More Internet users getting a virtual life

More Internet users getting a virtual life

Ellen Lee, Chronicle Staff Writer
Monday, October 8, 2007

The online universe is brimming with dozens of virtual worlds vying to build sustainable life.

From Gaia, a Japanese anime-inspired site, to vSide, a hip nightclub
scene, they represent the latest way people are interacting through the
Internet. Users create alter-ego avatars to navigate these online
worlds, where they meet and hang out with other people, go shopping,
watch movies, even start a business.

And they’re live: Day and night, they change as people join in.

Though the idea is not new, the technology and the business to
support these virtual worlds are starting to catch up. And now a new
generation, inspired in part by Linden Lab of San Francisco’s Second
Life, is starting to evolve.

"We call it the avatar age," said Reuben Steiger, CEO of Millions of
Us, a Sausalito startup that helps create in-world communities and
promotions for advertisers. "We’re able to connect with each other in
real time and represent ourselves as we want to be seen."

For some, virtual worlds could become a means of social networking,
replacing static pages with live ones as destinations for people to
spend time.

"The first generation of virtual words is a step in the right
direction," said Scott Raney, a partner with Redpoint Ventures and an
investor in Gaia.

Estimates vary on how popular the virtual worlds will become.
Technology research firm Gartner forecast this year that by 2011, 80
percent of active Internet users will have a "second life" in some sort
of virtual world. Another research company, eMarketer, predicted last
month that more than half of U.S. children and teens who use the
Internet – about 20 million people – will visit virtual worlds by 2011.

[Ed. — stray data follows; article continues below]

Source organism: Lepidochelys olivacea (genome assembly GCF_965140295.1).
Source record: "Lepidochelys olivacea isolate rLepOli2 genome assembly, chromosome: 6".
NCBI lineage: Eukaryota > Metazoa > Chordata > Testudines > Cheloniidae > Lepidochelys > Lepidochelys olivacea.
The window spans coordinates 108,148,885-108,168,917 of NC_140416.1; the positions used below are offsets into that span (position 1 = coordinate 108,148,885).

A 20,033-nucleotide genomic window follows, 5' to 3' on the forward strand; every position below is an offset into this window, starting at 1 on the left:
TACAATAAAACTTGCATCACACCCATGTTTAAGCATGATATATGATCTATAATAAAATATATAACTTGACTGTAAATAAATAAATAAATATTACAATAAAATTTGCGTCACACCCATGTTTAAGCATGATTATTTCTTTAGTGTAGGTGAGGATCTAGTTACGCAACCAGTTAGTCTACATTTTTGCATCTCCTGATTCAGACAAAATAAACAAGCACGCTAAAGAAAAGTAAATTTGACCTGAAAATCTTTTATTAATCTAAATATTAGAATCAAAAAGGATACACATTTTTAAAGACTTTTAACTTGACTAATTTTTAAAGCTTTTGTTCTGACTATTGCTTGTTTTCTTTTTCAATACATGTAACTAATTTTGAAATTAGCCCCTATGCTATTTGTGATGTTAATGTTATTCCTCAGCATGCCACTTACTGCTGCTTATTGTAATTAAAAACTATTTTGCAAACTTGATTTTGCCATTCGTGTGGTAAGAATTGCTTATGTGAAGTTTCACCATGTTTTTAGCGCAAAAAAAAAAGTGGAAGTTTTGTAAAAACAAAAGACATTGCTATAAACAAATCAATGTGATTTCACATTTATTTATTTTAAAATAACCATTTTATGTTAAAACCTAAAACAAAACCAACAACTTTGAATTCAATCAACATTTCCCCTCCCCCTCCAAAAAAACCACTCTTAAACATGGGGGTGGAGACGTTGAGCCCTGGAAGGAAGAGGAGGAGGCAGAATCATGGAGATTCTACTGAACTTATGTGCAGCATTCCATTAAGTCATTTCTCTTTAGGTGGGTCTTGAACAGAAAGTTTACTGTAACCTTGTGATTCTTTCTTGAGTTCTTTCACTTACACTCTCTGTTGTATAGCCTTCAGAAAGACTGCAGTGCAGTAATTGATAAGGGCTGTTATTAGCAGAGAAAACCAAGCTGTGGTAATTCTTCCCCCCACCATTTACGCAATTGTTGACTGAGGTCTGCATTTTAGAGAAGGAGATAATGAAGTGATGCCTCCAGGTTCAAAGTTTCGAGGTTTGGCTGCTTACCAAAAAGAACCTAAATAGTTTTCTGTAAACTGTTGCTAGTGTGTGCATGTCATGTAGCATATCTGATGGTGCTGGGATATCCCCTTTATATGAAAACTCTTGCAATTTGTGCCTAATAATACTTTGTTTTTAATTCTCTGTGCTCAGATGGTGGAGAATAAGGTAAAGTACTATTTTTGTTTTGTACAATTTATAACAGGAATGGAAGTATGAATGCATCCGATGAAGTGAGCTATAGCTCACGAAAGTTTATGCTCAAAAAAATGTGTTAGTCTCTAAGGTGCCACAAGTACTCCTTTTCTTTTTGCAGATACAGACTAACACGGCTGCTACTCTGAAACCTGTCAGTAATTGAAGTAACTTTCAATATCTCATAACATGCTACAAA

About 8.2 million young Internet users, or 24 percent, already are
checking out a virtual world once a month, eMarketer estimated.

In the past year, investors have put $1 billion in 35 virtual-world
companies, according to a report advancing the Virtual Worlds
Conference, being held Wednesday and Thursday in San Jose.

Some companies included in the report are more game-oriented than
virtual world-oriented, and therein lies one of the debates for the
nascent industry. Some draw the line between virtual worlds and games
such as World of Warcraft, in which millions of players pillage and
battle each other to advance. Others contend that the massive
multi-player games nevertheless take place in an online world where
participants don’t necessarily have to follow the arc of the story and
can create an avatar just to go inside and meet other people – or orcs.

"It’s definitely a changing landscape," said Chris Sherman,
executive director for Virtual Worlds Management, which conducted the

The virtual worlds are taking all kinds of shapes.

San Jose’s Gaia had 2.5 million users last month, including 100,000
logged in at the same time. It was created by comic book artists, with